17 Life Lessons From Edward Gibbon’s “Decline and Fall of the Roman Empire”

Just read (some) of Edward Gibbon’s “Decline and Fall of the Roman Empire” via passages. Here are some takeaway points, and life lessons I learned:

1. Active valor

Have disciplined valor; active valor.

Valor, to be strong.

2. Hope is what makes us live

Roman slaves were even given hope; to one day achieve freedom:

Hope; the best comfort of our imperfect condition, was not denied to the Roman slave; and if he had any opportunity of rendering himself either useful or agreeable; he might very naturally expect that the diligence and fidelity of a few years would be rewarded with the inestimable gift of freedom.

3. Public benefits

Many works are erected at private expense; for public benefit.

4. Virtue

Virtue is the only good; vice is the only bad, and everything else is indifferent — Marcus Aurelius

5. Liberty above all

Love of liberty was the best treasure:

the love of liberty was the ruling passion; the enjoyment of it, their best treasure; the word that expressed that enjoyment the most pleasing to the ear.

6. On avarice

We desire riches; and seek it through commerce and industry, no longer alchemy

philosophy; banished the study of alchemy. but now, because we desire riches, we are content to seek riches with the humbler means of commerce and industry.

7. Hedonic adaptation

No matter how good or bad we have it; we will accustom to anything:

the human character; however it may be exalted or depressed by a temporary enthusiasm; will return by degrees to its proper and natural level, and will resume those passions that seem the most adapted to its present condition.

8. Great emperor

Great emperor Julian ‘sustained adversity with firmness; and prosperity with moderation.’

A great Roman emperor: makes no distinctions between his duties and his pleasures.

So remember: My pleasure is my duty; to help others

Labor and work hard to relieve the distress and relief the spirits of my subjects.

Virtue is happiness; happiness is virtue.

Neither steel nor fire can eradicate the erroneous opinions of the mind.

Keep all free and equal.

9. Man is man’s worst enemy

Even worse than nature:

the man has more to fear from the passions of his fellow-creatures than from the convulsions of the elements.

10. On learning from history

Emperor Theodosius, on reading history, to learn from past experiences:

history; which enlarged his experience; was his favorite study. the annals of Rome; in the long period of 1,100 years presented him a various and splendid picture of human life.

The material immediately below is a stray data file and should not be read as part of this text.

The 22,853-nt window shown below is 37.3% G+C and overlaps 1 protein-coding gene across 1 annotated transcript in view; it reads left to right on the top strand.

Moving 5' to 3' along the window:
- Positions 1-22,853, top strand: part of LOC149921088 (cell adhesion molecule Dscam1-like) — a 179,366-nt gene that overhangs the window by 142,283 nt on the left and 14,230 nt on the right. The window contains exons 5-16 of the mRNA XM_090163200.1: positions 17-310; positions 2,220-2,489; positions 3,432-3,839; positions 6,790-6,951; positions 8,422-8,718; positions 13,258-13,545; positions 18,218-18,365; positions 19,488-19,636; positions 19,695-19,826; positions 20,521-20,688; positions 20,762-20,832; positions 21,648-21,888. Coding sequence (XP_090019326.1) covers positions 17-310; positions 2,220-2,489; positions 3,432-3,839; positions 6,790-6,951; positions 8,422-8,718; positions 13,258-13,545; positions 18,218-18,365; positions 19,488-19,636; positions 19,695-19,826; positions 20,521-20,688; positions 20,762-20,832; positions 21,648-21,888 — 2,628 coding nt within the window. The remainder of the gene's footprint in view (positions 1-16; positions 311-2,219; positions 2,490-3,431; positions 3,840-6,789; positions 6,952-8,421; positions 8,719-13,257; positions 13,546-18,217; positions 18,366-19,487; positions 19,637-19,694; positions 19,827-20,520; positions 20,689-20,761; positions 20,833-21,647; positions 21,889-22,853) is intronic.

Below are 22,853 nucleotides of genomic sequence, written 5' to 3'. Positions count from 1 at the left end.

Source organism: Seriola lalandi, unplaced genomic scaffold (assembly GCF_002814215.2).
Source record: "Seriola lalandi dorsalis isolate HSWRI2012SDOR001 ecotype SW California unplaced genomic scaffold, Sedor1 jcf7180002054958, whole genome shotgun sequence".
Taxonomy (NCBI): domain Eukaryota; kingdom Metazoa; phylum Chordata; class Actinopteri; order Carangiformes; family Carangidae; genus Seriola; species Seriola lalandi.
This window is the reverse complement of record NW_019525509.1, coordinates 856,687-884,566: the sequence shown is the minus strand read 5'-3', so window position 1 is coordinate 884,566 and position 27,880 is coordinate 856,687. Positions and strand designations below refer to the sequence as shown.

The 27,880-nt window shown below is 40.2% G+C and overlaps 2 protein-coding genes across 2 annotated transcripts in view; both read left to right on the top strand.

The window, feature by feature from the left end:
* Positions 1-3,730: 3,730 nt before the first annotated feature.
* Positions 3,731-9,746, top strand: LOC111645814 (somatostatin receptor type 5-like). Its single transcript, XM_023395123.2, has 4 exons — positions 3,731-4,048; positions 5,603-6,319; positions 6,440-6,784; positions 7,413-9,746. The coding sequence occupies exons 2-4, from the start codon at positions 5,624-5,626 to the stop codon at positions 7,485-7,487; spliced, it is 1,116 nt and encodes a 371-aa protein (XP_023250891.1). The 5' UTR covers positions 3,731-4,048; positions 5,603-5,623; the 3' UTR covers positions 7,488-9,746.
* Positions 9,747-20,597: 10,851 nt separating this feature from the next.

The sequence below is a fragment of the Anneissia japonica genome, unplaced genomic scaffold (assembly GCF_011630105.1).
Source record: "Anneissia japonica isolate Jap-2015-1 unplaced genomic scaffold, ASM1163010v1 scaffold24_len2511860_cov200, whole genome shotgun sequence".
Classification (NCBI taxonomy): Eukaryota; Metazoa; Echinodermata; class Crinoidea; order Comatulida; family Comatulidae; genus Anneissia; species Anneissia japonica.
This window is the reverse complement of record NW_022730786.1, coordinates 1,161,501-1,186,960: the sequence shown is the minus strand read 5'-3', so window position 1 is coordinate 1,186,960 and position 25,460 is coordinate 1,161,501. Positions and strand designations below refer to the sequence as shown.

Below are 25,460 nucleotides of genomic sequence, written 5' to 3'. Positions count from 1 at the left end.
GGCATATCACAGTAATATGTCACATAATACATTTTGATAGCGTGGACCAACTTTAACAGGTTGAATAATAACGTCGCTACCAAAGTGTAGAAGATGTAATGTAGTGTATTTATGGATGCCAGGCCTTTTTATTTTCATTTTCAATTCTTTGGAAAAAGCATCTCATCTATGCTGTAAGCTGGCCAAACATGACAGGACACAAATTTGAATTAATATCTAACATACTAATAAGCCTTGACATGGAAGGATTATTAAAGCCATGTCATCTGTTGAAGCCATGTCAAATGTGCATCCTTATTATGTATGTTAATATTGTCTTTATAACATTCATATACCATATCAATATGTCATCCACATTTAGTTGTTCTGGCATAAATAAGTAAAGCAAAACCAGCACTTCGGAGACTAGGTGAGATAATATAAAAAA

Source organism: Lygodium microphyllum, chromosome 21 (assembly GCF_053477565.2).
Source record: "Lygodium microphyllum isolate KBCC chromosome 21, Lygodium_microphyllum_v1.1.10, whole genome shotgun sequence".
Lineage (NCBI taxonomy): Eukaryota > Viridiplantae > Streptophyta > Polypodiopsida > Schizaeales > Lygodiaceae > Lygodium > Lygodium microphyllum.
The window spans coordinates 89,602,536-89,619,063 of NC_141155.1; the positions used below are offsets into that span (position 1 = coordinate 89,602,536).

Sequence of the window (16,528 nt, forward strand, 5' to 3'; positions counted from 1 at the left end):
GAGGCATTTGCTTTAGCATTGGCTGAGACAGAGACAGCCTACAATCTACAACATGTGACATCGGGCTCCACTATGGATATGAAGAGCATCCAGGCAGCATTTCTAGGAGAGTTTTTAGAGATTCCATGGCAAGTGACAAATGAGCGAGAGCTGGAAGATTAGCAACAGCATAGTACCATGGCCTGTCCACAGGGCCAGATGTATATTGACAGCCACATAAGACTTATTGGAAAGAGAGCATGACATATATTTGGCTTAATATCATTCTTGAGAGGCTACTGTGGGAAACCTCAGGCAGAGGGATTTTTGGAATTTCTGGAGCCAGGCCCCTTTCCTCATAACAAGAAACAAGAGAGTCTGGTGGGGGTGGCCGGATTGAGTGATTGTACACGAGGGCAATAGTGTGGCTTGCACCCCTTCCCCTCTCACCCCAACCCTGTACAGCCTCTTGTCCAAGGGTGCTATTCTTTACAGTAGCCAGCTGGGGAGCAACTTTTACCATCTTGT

Lesson: Use past events to learn from, and change my own conduct. Be virtuous. More fortune I have, more virtuous I can be.

Prosperity should be met with moderation.

11. People prefer food over freedom

Ancient times; people prefer ‘the solid assurance of bread to the unsubstantial visions of liberty and greatness.’

To be a human is more than just eating bread; but to live greatly, and to pursue liberty and virtue.

12. The laws of nature

These idle disputants overlooked the invariable laws of nature; which have connected peace with innocence; plenty with industry; and safety with valor.

Remember these rules of nature:

  1. Innocence leads to peace
  2. Industry leads to plenty
  3. Valor leads to safety

“Poetic virtue”

13. Appreciate conveniences of life

We have it so much better than the ancients. Consider modern technology, internet, Amazon prime, etc:

The ancients were destitute of many of the conveniences of life which have been invented or improved by the progress of industry; and the plenty of glass and linen; diffused more real comforts among the modern nations of Europe// than the senators of Rome could derive from all the refinements of pompous or sensual luxury.

14. Avarice can never be tamed

We will always be hungry for more pleasures:

Avarice is an insatiate and universal passion; since the enjoyment of almost every object that can afford pleasure to the different tastes and tempers of mankind may be procured by the possession of wealth.

15. We depreciate the advantages

We forget the advantages; only focus on evils of our fellow humans:

There exists in human nature a strong propensity to depreciate the advantages, and to magnify the evils, of the present times.

16. The laws of war

The laws of war:

  1. We know if we are always on the conquest of war, we will always gain permanent benefits from the enemy.
  2. We are always afraid of the retaliation of the enemy, so that is why we stay on the offensive and keep attacking them (first).

17. No glory lasts forever

Imagine all 60 past emperors and kings of Rome; how they ‘faintly dwell’ in our memory:

Our immortal reason survives and disdains the 60 phantoms of kings who have passed before our eyes; and faintly dwell in our remembrance

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